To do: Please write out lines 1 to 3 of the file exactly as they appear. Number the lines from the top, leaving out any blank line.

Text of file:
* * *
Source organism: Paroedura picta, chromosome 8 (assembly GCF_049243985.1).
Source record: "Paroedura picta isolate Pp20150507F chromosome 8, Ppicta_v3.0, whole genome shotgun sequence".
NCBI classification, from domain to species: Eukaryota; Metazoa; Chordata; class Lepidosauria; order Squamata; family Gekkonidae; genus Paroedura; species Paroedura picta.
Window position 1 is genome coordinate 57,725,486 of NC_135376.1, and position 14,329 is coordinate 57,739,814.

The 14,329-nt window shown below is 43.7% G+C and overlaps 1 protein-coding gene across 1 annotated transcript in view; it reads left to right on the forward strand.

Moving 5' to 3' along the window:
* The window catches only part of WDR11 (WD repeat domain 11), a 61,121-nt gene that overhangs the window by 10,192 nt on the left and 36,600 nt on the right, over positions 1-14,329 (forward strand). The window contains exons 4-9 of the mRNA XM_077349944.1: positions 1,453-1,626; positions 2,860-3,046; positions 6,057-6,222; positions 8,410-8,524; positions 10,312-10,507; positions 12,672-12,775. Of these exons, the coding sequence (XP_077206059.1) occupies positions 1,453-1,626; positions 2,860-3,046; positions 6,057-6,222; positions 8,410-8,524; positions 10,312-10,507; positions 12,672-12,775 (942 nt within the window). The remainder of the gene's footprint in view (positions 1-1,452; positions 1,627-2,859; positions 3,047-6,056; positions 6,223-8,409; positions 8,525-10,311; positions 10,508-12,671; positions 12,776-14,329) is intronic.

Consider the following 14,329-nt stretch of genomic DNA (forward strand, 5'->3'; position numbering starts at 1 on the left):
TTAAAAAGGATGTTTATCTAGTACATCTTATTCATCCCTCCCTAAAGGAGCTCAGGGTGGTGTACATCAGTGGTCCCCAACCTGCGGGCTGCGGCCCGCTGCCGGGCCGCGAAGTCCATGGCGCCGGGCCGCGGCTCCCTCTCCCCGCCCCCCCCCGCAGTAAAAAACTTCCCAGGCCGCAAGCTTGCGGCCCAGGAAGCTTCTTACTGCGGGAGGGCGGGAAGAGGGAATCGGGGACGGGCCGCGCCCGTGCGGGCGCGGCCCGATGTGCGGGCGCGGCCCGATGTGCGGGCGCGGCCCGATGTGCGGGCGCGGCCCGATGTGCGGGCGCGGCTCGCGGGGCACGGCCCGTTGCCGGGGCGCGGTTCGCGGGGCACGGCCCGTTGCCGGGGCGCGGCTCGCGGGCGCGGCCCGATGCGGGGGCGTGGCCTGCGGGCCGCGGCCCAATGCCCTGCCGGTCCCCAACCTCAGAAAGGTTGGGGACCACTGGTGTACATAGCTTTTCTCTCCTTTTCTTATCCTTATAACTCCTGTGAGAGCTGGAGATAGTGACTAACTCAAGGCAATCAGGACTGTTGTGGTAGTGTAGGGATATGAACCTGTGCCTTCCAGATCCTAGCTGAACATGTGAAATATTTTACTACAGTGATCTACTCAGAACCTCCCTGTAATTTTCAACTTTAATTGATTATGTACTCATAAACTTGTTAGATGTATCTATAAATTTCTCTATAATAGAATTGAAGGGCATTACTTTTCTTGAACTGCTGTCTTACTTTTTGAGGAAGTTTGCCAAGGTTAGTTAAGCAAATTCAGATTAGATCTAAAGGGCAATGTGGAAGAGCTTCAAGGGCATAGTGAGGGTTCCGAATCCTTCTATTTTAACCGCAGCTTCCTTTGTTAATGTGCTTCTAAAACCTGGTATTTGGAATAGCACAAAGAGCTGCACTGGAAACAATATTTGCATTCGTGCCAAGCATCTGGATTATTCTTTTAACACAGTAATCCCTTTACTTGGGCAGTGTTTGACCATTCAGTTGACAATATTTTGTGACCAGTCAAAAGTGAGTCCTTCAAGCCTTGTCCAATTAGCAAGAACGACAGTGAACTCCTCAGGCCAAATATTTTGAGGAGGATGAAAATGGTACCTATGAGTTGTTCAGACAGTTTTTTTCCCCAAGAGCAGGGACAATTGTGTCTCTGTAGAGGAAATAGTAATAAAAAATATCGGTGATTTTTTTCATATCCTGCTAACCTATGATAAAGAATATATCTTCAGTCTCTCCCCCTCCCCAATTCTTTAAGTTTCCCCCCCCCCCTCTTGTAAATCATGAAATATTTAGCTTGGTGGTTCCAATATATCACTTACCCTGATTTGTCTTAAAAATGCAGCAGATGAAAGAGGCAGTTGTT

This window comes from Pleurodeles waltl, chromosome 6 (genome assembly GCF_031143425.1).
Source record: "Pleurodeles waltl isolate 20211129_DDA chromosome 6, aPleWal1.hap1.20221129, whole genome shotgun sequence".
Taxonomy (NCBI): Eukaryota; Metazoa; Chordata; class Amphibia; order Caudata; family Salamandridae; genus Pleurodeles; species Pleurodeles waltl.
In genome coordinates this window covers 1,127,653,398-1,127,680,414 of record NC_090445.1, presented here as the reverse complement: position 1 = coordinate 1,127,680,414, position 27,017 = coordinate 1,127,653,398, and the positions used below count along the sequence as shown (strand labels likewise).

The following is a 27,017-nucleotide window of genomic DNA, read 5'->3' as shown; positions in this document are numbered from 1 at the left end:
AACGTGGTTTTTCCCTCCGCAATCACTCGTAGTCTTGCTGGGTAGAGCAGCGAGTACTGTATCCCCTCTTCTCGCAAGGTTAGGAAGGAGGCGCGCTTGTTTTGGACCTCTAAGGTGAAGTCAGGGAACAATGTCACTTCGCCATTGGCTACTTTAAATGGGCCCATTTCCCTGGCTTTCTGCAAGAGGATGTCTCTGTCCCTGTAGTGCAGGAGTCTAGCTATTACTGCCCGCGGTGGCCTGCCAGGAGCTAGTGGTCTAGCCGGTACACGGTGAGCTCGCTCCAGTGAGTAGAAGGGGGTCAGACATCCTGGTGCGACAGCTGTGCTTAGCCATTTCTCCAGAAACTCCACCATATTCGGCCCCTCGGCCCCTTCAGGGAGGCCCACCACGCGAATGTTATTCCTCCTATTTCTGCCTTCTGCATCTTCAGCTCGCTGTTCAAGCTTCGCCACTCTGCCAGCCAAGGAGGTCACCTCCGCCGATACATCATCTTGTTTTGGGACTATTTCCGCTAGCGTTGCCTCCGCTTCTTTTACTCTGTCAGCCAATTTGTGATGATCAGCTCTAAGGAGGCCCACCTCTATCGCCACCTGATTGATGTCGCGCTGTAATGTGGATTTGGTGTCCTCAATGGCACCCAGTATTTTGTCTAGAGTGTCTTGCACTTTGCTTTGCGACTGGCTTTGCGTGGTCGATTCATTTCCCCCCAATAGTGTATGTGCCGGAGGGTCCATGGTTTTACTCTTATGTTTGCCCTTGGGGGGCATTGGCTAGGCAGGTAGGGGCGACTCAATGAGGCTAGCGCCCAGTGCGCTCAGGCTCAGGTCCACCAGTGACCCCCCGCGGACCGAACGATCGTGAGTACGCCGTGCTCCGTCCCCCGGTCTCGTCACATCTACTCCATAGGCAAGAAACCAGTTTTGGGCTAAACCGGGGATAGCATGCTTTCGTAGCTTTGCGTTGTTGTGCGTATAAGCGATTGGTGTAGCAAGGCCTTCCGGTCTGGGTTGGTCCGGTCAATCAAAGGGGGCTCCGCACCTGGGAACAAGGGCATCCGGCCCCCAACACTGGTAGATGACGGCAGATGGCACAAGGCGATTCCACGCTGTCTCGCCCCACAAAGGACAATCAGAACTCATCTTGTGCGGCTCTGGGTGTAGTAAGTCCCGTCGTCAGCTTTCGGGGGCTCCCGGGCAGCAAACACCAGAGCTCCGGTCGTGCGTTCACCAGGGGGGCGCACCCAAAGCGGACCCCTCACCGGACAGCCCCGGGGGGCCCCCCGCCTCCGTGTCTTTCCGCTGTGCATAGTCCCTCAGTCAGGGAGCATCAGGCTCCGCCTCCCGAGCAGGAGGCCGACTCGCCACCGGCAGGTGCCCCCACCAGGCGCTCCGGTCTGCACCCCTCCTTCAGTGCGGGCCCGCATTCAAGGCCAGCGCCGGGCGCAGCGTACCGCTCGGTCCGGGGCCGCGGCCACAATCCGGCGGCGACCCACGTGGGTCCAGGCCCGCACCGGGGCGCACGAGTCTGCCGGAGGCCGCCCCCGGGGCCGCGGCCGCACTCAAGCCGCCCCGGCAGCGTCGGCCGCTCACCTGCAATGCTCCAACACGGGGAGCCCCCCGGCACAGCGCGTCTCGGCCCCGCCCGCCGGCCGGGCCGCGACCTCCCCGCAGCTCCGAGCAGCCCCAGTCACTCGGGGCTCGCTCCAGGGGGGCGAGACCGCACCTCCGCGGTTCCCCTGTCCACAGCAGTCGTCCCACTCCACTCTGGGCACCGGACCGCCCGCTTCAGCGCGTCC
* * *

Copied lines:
Source organism: Paroedura picta, chromosome 8 (assembly GCF_049243985.1).
Source record: "Paroedura picta isolate Pp20150507F chromosome 8, Ppicta_v3.0, whole genome shotgun sequence".
NCBI classification, from domain to species: Eukaryota; Metazoa; Chordata; class Lepidosauria; order Squamata; family Gekkonidae; genus Paroedura; species Paroedura picta.